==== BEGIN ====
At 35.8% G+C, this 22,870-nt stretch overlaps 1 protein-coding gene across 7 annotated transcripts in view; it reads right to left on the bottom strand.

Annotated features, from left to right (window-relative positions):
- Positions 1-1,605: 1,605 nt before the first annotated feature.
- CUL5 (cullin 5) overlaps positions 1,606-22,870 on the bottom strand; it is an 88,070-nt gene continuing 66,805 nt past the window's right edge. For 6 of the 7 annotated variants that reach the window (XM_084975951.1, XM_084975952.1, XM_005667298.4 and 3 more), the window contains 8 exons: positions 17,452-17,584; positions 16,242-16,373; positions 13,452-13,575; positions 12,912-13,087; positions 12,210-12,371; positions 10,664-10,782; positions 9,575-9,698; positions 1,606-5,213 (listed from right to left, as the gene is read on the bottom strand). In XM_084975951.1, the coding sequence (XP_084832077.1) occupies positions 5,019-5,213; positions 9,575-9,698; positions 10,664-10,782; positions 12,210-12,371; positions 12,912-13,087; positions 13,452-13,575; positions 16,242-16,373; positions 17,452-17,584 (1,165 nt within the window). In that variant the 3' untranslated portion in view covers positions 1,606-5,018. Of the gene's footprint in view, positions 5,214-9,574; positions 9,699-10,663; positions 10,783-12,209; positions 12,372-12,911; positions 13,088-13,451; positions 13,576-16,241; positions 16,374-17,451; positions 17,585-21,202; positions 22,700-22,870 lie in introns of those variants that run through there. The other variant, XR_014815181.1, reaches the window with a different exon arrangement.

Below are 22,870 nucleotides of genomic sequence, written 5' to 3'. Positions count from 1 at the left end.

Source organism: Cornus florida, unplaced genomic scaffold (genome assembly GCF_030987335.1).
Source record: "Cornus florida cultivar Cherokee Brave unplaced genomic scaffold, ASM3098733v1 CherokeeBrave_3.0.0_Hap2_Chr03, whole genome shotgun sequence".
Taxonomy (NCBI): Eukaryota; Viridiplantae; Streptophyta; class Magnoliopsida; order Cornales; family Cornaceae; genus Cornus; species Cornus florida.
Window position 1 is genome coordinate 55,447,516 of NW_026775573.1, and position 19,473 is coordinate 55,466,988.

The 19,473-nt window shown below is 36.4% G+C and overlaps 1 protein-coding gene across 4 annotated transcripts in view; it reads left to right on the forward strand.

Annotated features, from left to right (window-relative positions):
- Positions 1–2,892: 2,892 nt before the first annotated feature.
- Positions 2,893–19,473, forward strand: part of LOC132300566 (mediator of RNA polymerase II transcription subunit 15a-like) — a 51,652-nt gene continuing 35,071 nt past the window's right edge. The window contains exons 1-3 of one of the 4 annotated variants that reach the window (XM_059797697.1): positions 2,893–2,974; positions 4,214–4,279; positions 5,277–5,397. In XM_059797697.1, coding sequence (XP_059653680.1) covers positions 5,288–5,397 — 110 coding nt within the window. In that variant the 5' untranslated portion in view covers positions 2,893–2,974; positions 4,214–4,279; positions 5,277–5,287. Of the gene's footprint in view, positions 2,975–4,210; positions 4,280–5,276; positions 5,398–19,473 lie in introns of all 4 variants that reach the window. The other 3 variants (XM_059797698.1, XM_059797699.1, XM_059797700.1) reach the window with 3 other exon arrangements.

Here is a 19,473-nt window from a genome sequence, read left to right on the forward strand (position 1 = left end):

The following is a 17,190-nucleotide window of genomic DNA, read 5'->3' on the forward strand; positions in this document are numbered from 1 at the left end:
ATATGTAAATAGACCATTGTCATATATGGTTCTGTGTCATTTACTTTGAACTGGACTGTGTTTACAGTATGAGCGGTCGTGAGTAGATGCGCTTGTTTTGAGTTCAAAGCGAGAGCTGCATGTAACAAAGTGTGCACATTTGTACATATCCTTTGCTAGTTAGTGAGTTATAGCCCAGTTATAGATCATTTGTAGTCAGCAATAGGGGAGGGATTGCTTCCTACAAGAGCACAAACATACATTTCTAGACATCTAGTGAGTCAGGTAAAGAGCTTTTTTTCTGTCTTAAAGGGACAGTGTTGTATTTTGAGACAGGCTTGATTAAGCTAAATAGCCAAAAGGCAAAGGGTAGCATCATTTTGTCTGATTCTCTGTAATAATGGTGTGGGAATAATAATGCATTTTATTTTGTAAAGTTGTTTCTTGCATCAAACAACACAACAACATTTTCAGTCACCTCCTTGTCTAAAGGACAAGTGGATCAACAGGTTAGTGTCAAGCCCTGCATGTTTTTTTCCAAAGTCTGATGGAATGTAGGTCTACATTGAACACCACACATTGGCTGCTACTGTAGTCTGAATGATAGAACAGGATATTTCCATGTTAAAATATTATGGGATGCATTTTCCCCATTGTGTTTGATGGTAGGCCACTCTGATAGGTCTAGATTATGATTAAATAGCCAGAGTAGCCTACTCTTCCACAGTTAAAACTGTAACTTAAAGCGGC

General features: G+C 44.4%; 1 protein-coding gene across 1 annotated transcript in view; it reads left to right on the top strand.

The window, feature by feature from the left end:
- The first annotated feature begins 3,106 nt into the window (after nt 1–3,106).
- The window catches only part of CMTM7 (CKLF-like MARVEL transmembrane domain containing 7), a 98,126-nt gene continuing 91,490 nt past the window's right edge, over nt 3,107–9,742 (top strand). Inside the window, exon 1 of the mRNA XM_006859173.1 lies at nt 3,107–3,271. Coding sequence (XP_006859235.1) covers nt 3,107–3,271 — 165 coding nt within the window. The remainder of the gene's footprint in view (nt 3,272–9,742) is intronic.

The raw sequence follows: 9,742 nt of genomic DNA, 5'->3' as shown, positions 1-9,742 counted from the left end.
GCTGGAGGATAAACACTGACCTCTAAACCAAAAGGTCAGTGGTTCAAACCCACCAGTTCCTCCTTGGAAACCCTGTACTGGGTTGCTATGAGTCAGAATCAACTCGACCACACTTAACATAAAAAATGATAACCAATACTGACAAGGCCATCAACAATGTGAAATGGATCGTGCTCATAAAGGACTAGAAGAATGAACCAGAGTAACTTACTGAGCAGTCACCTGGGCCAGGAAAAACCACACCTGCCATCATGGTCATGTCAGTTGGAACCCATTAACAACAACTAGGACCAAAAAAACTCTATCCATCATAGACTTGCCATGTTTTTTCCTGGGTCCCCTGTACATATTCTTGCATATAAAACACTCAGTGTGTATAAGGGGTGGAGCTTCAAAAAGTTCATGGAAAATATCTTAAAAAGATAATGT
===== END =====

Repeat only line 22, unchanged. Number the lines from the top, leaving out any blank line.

GCTGGAGGATAAACACTGACCTCTAAACCAAAAGGTCAGTGGTTCAAACCCACCAGTTCCTCCTTGGAAACCCTGTACTGGGTTGCTATGAGTCAGAATCAACTCGACCACACTTAACATAAAAAATGATAACCAATACTGACAAGGCCATCAACAATGTGAAATGGATCGTGCTCATAAAGGACTAGAAGAATGAACCAGAGTAACTTACTGAGCAGTCACCTGGGCCAGGAAAAACCACACCTGCCATCATGGTCATGTCAGTTGGAACCCATTAACAACAACTAGGACCAAAAAAACTCTATCCATCATAGACTTGCCATGTTTTTTCCTGGGTCCCCTGTACATATTCTTGCATATAAAACACTCAGTGTGTATAAGGGGTGGAGCTTCAAAAAGTTCATGGAAAATATCTTAAAAAGATAATGT